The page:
Abstract: Using Kalaitzidakis and Kalyvitis (2004) approach, we extent Roubini and Sala-i-Martin (1993) endogenous growth model to analyse empirically the relationship between economic growth, announced tax rate and tax monitoring expenses using data from OECD countries during the 1999-2007 period. Our results indicate that high announced tax rates above the elasticity of public capital and excess expenses on tax auditing as means of reducing tax evasion are not effective deepening rather recession.
    Keywords: announced tax rate, tax monitoring, tax evasion, GDP growth
    JEL: H21 H26 H54
    Date: 2013–06–29
  5. By: Rickman, Dan
    Abstract: This paper considers whether Texas should serve as the economic policy model for Oklahoma, particularly in terms of reducing or eliminating the state income tax. I compare Oklahoma’s recent economic performance to that of Texas and other adjacent states. Comparisons are made at both the state and county levels, for different time periods, and for several economic indicators. County level regression analysis, of all counties, and separately for only border counties, both explicitly and implicitly controls for potential non-policy growth influences. Overall, I conclude that there is not sufficient evidence to warrant Oklahoma emulating Texas economic policies.
    Keywords: state income tax, Oklahoma, Texas
    JEL: H30 R51 R58
    Date: 2013–07–21
  6. By: Marcelo Arbex (Department of Economics, University of Windsor); Enlinson Mattos (São Paulo School of Economics, Getulio Vargas Foundation); Laudo M. Ogura (Economics Department, Grand Valley State University)
    Abstract: Tax enforcement costs constrain the government?s ability to observe economic transactions, giving rise to hard-to-tax (HTT) markets. In these markets transactions are untaxed and consumers are better off than in taxed markets. This paper studies a novel approach to combat evasion in HTT markets: consumer auditing, which rewards consumers for requesting transaction receipts. We develop a Hotelling-type spatial model of sales taxation to analyze the welfare and distributional effects of the implementation of this policy. We find that consumer auditing allows for a lower tax rate and greater provision of the public good in the economy. We show that this policy not only can enhance welfare, but also equalize utilities of consumers across markets.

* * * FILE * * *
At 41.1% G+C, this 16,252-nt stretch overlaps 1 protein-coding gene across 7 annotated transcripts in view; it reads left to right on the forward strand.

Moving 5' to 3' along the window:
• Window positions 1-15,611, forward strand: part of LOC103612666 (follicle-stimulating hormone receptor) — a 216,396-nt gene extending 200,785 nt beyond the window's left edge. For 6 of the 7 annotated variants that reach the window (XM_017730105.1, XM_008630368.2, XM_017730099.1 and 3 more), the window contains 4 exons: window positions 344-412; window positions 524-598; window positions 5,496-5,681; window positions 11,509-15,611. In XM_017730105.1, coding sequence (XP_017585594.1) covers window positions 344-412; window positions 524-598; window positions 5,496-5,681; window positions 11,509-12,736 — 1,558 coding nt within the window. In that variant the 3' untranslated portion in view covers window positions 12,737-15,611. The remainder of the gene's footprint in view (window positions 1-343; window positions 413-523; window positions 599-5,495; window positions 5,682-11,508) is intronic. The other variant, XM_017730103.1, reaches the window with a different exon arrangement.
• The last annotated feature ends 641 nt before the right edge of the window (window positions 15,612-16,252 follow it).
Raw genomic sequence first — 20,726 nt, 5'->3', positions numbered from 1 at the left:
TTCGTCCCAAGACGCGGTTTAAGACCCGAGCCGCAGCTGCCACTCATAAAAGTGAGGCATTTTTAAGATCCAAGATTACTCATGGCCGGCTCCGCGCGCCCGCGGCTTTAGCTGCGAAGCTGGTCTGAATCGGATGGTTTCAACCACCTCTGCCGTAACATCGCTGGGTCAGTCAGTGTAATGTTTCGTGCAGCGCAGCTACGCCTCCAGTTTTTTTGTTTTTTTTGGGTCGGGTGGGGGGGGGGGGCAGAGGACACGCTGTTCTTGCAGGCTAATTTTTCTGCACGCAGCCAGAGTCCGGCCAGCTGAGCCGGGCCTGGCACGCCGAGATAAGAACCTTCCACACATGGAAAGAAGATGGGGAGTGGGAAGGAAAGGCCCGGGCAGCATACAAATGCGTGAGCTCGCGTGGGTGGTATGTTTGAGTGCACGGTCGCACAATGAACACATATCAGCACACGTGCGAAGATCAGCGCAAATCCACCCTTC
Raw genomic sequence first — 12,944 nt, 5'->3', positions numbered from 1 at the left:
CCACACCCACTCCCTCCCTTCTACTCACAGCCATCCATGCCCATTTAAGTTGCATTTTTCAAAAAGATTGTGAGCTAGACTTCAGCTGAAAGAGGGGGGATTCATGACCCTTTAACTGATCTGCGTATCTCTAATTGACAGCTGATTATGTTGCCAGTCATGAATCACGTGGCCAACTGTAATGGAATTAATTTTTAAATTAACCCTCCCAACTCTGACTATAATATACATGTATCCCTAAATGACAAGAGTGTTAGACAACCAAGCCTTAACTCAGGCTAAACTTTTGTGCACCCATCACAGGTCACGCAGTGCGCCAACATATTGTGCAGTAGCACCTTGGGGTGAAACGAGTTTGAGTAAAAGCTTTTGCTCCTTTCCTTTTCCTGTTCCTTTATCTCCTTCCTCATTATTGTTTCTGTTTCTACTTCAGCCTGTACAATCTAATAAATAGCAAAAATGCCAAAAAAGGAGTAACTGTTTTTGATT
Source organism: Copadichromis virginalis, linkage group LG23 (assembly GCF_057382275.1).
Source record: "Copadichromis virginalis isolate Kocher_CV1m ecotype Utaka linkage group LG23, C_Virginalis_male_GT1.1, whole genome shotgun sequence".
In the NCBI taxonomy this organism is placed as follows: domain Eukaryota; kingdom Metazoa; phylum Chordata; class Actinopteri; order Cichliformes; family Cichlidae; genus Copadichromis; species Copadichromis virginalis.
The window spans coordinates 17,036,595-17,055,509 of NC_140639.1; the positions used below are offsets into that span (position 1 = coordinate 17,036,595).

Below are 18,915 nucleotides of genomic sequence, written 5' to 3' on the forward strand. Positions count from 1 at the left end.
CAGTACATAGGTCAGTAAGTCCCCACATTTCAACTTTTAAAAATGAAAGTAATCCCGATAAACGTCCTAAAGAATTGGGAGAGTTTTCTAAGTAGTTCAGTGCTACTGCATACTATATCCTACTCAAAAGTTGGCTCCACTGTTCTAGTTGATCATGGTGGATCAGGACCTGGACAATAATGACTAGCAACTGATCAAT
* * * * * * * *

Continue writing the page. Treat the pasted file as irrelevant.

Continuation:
Keywords: taxation; hard-to-tax; tax evasion.
    JEL: H1 H21 H26
    Date: 2013–08
  7. By: Armenak Antynian (University of Venice); Luca Corazzini (University of Padova); daniel.neururer (University of Innsbruck)
    Abstract: We study the interplay between contributions and costly punishment in a linear public good game in which subjects differ in the origin of their endowment: for half of the group members, obtaining the endowment is conditional on succeeding in a real effort task, while for the remaining half, it is exogenously granted. Compared to a benchmark treatment with no real effort task, we find no differences in contributions. However, we detect significant differences in punishment between treatments, with subjects in the benchmark being more inclined to punish non-cooperative behaviors. Moreover, in the treatment with heterogeneity of endowment sources, we find that subjects exerting real effort to earn their endowments assign fewer punishing points than those receiving a windfall endowments.
    Keywords: Endowment Origin, Linear Public Good Game, Punishment. JEL: D63, H41, C91, C92.
    Date: 2013–07
  8. By: Alicia Munnell; April Yanyuan Wu; Nadia Karamcheva; Patrick Purcell
    Abstract: The Social Security Trustees Report states that replacement rates for the medium earner rose from about 30 percent in the 1970s to 40 percent in the 1980s, where they remain today. However, the focus on individual earners is often misleading as many people work and retire as part of a married couple, making the household a more appropriate unit of analysis. And replacement rates for households depend on more than Social Security provisions; they also depend on the labor force activity of each spouse. These dimensions have been changing dramatically with the increased labor force participation of women. This brief reports on a recent study that explores how the changing lives of women affect Social Security replacement rates for households across seven cohorts: Depression Era 1 (born 1931-35), Depression Era 2 (1936-41), War Baby (1942-47), Early Baby Boomers (1948-53), Middle Baby Boomers (1954-59), Late Baby Boomers (1960-65), and Generation Xers (1966-75). The analysis uses Modeling Income in the Near Term (MINT), a microsimulation model developed by the Social Security Administration (SSA). The discussion proceeds as follows. The first section describes how Social Security benefits and replacement rates are determined. The second section highlights the changing work force activity of women. The third section summarizes the trends in replacement rates across cohorts, focusing on married households. The fourth section decomposes the decline in replacement rates over the seven cohorts to compare the changing role of women with other factors, such as claiming behavior. The final section concludes that the changing role of women has led to a marked decline in replacement rates that will continue for future retirees.
    Date: 2013–07